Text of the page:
Proving Wrongful Death When Your Child Has Died In A School Lunchroom

8 July 2015
 Categories: , Blog


The death of a child is a tragedy few people can understand, and unfortunately, many children die of allergic reactions to food or due to choking. If you have lost a child due to a tragedy in a school cafeteria, you may be entitled to compensation. Here are a few questions to consider to see if your child's death may warrant a wrongful death claim:

1. If the death was related to an allergy, did the school know about your child's allergy?

The Centers for Disease Control have released a number of statements on how schools should respond to kids with allergies in particular. If the school knew about your child's allergy, the staff should have taken steps to protect your child from contact with that food.

2. Was a paraprofessional working with your child?

In some cases, children with allergies or children who have difficulty eating due to issues ranging from autism to downs syndrome have paraprofessionals assigned to their cases. If your child was working with a paraprofessional, that individual should have overseen the food your child was given and the way it was eaten.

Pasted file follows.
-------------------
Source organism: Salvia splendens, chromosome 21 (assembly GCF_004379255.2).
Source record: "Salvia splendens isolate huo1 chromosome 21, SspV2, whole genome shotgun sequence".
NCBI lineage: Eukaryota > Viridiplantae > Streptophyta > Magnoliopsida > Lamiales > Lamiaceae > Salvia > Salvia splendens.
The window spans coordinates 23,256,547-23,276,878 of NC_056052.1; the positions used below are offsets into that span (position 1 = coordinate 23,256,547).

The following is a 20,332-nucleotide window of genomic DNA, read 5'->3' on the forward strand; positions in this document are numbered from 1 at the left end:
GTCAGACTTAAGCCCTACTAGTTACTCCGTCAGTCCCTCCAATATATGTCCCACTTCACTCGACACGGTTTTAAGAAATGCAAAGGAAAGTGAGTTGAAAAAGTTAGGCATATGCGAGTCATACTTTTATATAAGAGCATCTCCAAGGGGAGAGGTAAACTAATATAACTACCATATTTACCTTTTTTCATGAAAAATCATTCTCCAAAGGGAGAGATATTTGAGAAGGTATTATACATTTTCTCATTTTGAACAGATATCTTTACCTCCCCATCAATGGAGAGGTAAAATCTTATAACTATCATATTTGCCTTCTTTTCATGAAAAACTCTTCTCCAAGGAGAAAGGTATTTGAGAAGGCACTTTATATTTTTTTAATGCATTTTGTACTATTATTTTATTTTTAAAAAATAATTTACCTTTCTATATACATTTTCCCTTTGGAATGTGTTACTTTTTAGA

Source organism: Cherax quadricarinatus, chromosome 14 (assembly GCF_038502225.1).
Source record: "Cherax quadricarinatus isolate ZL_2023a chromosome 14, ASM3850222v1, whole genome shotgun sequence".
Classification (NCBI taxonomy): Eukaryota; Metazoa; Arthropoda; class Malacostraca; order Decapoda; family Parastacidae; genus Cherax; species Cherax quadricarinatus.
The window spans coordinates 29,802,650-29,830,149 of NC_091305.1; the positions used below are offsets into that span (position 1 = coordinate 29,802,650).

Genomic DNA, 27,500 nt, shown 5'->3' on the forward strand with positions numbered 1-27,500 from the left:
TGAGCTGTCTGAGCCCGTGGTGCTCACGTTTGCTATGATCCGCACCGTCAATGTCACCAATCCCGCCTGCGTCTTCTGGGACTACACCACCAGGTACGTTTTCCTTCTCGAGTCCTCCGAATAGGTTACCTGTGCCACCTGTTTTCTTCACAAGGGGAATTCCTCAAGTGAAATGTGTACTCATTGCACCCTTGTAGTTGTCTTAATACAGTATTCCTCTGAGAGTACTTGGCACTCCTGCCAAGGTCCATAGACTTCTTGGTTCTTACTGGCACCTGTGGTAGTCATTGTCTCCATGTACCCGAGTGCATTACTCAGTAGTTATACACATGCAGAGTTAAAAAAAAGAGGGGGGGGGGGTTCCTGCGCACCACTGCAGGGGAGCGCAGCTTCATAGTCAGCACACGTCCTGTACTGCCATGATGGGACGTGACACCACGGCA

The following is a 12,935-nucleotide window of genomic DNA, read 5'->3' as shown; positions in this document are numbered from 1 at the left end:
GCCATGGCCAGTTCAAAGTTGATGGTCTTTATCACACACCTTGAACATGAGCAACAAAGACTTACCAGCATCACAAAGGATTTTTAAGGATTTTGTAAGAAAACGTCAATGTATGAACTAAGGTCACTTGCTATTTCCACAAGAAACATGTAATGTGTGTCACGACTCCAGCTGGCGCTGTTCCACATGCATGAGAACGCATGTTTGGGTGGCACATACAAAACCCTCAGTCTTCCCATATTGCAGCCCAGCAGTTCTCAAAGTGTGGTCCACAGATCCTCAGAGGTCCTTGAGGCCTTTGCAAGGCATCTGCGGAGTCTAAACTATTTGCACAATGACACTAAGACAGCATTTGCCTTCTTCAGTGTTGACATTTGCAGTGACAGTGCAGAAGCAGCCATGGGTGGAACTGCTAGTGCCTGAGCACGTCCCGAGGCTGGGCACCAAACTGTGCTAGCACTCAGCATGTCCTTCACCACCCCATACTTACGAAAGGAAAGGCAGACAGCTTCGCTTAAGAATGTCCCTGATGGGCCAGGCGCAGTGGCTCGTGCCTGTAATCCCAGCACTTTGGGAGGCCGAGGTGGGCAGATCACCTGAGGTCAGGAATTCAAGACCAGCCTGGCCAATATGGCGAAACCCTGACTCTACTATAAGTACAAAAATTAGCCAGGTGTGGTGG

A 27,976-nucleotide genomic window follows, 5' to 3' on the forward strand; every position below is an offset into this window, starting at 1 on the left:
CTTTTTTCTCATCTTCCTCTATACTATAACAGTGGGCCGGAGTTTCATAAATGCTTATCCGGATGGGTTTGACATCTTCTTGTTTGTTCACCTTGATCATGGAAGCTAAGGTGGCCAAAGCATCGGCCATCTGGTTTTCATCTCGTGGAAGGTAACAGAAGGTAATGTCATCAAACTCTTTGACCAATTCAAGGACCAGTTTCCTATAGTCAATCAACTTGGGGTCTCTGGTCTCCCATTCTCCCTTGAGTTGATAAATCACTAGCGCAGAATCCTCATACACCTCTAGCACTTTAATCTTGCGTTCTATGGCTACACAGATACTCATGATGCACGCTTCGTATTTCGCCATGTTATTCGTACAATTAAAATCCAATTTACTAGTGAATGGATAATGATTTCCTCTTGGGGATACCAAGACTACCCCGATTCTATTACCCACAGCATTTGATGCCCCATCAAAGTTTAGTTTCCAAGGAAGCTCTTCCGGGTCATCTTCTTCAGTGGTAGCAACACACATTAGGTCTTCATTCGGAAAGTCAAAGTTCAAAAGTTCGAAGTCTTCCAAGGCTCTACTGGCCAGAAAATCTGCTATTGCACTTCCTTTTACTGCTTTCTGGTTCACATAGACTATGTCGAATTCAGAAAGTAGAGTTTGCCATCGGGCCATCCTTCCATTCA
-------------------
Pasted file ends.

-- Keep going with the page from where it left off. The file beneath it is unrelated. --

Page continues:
If that professional failed to do that, he or she could personally be liable. In other cases, the school may be liable for putting a poorly trained paraprofessional with your child.

3. Did the school staff respond to the emergency appropriately?

Whether school officials knew about the allergy or other issue or not, they have the responsibility to respond to the emergency in a certain way. According to the CDC, schools should have epinephrine on hand, and school officials should be trained to use it. Teachers and staff should also know the Heimlich maneuver, CPR, and other responses to choking.

Whether the student is having an allergic reaction, a choking incident, or some other deadly encounter with food, the school officials should contact health care emergency workers as soon as possible. If they failed to do so, they may have been negligent, and proving negligence is critical in a wrongful death suit.

4. Did the school suppress witness testimony?

After an accident of any kind, school officials should help parents and community members figure out what happened. If the school supressed witnesses by telling them not to talk or by hiding video surveillance tape of the dining room, that too may be considered negligence.

If your child died in a cafeteria accident at school, you may have a legal claim to compensation. Contact a lawyer for help with your wrongful death case. Lawyers can help you get compensated for medical bills, lost time at work, and pain and suffering.